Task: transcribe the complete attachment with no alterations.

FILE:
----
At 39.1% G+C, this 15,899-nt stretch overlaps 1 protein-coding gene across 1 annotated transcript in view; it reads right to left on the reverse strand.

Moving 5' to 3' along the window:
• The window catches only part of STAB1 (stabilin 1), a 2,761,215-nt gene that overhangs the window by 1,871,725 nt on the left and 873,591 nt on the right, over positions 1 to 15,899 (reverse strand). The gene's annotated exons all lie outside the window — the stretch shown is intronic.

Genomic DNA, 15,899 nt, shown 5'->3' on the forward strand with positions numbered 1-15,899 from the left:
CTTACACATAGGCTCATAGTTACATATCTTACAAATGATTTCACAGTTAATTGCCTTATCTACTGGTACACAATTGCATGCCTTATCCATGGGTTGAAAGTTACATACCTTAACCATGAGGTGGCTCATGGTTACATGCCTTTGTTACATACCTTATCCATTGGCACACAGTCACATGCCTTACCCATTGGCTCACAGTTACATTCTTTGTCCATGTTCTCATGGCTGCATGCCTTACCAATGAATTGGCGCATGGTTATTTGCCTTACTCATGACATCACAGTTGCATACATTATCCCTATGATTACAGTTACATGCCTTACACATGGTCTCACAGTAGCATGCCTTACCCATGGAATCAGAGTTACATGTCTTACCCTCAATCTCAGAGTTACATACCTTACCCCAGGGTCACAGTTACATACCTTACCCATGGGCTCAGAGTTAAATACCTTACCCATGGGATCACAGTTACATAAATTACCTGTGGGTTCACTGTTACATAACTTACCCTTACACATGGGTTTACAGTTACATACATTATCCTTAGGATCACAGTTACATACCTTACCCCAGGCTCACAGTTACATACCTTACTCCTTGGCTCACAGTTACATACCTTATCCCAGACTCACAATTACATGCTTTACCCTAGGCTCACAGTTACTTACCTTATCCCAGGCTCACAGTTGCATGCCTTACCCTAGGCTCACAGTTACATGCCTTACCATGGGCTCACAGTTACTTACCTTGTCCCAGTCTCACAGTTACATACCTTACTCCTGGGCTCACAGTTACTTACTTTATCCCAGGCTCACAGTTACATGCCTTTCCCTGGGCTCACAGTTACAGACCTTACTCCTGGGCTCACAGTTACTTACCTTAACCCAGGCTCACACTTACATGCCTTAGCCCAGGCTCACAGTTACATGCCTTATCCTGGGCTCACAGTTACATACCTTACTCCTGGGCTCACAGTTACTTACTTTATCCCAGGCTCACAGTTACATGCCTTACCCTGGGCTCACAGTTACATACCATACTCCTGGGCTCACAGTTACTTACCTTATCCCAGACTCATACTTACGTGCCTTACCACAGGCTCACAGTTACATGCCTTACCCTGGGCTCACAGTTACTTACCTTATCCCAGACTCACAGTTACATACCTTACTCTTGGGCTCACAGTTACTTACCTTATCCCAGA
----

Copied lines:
At 39.1% G+C, this 15,899-nt stretch overlaps 1 protein-coding gene across 1 annotated transcript in view; it reads right to left on the reverse strand.

Moving 5' to 3' along the window:
• The window catches only part of STAB1 (stabilin 1), a 2,761,215-nt gene that overhangs the window by 1,871,725 nt on the left and 873,591 nt on the right, over positions 1 to 15,899 (reverse strand). The gene's annotated exons all lie outside the window — the stretch shown is intronic.

Genomic DNA, 15,899 nt, shown 5'->3' on the forward strand with positions numbered 1-15,899 from the left:
CTTACACATAGGCTCATAGTTACATATCTTACAAATGATTTCACAGTTAATTGCCTTATCTACTGGTACACAATTGCATGCCTTATCCATGGGTTGAAAGTTACATACCTTAACCATGAGGTGGCTCATGGTTACATGCCTTTGTTACATACCTTATCCATTGGCACACAGTCACATGCCTTACCCATTGGCTCACAGTTACATTCTTTGTCCATGTTCTCATGGCTGCATGCCTTACCAATGAATTGGCGCATGGTTATTTGCCTTACTCATGACATCACAGTTGCATACATTATCCCTATGATTACAGTTACATGCCTTACACATGGTCTCACAGTAGCATGCCTTACCCATGGAATCAGAGTTACATGTCTTACCCTCAATCTCAGAGTTACATACCTTACCCCAGGGTCACAGTTACATACCTTACCCATGGGCTCAGAGTTAAATACCTTACCCATGGGATCACAGTTACATAAATTACCTGTGGGTTCACTGTTACATAACTTACCCTTACACATGGGTTTACAGTTACATACATTATCCTTAGGATCACAGTTACATACCTTACCCCAGGCTCACAGTTACATACCTTACTCCTTGGCTCACAGTTACATACCTTATCCCAGACTCACAATTACATGCTTTACCCTAGGCTCACAGTTACTTACCTTATCCCAGGCTCACAGTTGCATGCCTTACCCTAGGCTCACAGTTACATGCCTTACCATGGGCTCACAGTTACTTACCTTGTCCCAGTCTCACAGTTACATACCTTACTCCTGGGCTCACAGTTACTTACTTTATCCCAGGCTCACAGTTACATGCCTTTCCCTGGGCTCACAGTTACAGACCTTACTCCTGGGCTCACAGTTACTTACCTTAACCCAGGCTCACACTTACATGCCTTAGCCCAGGCTCACAGTTACATGCCTTATCCTGGGCTCACAGTTACATACCTTACTCCTGGGCTCACAGTTACTTACTTTATCCCAGGCTCACAGTTACATGCCTTACCCTGGGCTCACAGTTACATACCATACTCCTGGGCTCACAGTTACTTACCTTATCCCAGACTCATACTTACGTGCCTTACCACAGGCTCACAGTTACATGCCTTACCCTGGGCTCACAGTTACTTACCTTATCCCAGACTCACAGTTACATACCTTACTCTTGGGCTCACAGTTACTTACCTTATCCCAGA